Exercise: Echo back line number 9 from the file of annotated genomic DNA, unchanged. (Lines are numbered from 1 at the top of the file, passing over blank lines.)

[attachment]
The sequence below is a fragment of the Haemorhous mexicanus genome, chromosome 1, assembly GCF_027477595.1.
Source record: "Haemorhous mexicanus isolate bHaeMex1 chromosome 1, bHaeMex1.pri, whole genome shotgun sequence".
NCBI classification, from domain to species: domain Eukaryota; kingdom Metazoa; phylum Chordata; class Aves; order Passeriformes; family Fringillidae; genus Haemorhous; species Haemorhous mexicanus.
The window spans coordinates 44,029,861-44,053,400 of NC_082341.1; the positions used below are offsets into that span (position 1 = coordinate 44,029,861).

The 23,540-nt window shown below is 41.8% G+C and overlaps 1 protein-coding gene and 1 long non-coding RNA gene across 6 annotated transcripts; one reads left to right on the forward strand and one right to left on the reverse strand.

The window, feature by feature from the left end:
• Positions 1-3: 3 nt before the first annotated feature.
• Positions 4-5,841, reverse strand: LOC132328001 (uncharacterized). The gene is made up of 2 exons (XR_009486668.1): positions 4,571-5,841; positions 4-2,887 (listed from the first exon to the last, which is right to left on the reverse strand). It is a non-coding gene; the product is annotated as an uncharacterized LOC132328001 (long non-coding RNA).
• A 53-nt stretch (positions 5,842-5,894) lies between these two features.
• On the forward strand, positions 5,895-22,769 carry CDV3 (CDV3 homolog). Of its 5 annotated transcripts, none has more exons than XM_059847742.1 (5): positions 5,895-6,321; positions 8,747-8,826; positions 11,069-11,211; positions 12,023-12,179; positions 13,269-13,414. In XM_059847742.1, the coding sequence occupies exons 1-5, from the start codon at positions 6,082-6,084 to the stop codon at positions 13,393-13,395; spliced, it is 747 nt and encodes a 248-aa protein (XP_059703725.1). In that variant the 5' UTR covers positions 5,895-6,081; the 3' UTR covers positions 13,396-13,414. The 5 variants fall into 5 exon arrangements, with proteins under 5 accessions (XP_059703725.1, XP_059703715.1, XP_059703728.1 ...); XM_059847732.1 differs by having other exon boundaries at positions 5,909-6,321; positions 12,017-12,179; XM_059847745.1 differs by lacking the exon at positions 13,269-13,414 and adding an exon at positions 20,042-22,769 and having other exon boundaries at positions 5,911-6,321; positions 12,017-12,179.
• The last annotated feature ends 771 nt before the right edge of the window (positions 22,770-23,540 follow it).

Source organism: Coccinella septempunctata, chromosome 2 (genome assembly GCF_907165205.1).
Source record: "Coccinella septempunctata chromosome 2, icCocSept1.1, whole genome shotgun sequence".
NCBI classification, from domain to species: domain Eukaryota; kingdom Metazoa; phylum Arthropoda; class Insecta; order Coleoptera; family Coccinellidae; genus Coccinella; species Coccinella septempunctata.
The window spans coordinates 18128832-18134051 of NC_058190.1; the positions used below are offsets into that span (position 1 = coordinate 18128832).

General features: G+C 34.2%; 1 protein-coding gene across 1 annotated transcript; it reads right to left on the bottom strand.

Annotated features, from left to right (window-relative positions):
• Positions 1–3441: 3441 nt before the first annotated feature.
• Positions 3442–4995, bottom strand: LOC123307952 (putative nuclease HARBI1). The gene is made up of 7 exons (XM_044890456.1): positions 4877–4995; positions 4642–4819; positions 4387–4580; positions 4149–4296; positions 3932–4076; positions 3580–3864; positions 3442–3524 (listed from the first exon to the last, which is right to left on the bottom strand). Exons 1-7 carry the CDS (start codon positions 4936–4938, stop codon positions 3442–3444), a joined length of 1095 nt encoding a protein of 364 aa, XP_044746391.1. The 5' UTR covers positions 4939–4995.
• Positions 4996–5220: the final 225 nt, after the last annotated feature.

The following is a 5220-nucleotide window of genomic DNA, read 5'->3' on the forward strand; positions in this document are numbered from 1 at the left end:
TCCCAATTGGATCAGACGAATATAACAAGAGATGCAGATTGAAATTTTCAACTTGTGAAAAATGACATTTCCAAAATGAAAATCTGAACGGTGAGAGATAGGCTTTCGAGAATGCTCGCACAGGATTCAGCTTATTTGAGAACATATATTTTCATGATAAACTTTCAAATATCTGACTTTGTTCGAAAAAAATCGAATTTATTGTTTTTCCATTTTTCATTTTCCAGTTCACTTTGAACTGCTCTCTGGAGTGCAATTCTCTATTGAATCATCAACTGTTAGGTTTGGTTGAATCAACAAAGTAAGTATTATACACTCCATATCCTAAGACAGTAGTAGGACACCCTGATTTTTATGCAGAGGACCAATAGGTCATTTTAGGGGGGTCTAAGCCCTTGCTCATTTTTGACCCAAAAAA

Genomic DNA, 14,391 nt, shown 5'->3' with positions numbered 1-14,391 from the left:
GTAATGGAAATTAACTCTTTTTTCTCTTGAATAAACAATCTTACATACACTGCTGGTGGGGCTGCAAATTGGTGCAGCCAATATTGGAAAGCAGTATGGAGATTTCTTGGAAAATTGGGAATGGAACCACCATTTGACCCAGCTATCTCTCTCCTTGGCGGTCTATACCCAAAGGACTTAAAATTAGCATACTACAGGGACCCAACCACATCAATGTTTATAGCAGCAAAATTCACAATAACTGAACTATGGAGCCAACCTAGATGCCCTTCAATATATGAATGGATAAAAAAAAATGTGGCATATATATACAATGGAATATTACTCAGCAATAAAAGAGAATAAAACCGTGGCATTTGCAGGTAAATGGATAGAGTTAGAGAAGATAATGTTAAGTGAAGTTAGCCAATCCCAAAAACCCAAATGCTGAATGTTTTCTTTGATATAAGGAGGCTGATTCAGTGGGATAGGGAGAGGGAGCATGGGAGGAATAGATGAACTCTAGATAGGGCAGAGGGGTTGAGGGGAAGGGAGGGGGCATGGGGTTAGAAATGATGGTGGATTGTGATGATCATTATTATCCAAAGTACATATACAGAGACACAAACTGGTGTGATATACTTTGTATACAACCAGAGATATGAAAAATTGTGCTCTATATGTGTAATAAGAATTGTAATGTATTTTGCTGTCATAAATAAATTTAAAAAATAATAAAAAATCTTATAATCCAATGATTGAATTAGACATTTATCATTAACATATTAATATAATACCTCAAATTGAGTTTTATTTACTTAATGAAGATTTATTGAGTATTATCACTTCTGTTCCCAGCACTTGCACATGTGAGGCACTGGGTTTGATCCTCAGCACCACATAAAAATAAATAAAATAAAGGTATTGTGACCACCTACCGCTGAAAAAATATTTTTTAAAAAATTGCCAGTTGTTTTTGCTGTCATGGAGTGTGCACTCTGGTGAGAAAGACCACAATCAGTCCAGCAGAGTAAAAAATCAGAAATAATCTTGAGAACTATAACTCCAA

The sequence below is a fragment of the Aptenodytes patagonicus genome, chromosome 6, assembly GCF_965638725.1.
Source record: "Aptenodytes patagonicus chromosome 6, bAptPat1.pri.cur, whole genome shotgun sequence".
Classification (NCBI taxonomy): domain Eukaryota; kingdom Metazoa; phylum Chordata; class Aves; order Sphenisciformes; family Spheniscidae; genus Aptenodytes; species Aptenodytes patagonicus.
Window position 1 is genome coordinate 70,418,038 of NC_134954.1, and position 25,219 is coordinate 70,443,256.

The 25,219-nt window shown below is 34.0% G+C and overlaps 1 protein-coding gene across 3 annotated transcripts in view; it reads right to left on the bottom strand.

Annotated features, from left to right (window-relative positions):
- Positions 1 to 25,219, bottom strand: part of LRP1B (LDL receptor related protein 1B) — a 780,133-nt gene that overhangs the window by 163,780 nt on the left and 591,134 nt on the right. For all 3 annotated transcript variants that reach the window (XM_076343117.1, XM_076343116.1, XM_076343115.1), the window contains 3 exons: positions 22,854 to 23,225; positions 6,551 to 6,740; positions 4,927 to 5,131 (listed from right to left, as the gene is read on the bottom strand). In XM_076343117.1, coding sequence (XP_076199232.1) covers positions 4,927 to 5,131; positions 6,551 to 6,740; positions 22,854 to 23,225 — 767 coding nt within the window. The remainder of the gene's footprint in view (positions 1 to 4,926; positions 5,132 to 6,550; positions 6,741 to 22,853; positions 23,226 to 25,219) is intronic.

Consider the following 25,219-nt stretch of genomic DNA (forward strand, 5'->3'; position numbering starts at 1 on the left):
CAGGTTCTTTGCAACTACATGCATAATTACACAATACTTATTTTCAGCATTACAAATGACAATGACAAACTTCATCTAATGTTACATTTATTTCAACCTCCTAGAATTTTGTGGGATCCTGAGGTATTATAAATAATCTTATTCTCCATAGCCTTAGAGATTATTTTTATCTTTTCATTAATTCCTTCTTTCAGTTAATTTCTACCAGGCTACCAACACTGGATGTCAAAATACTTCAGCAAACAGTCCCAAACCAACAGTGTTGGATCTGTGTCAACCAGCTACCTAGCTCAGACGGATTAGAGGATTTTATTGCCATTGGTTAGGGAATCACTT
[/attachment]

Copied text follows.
• A 53-nt stretch (positions 5,842-5,894) lies between these two features.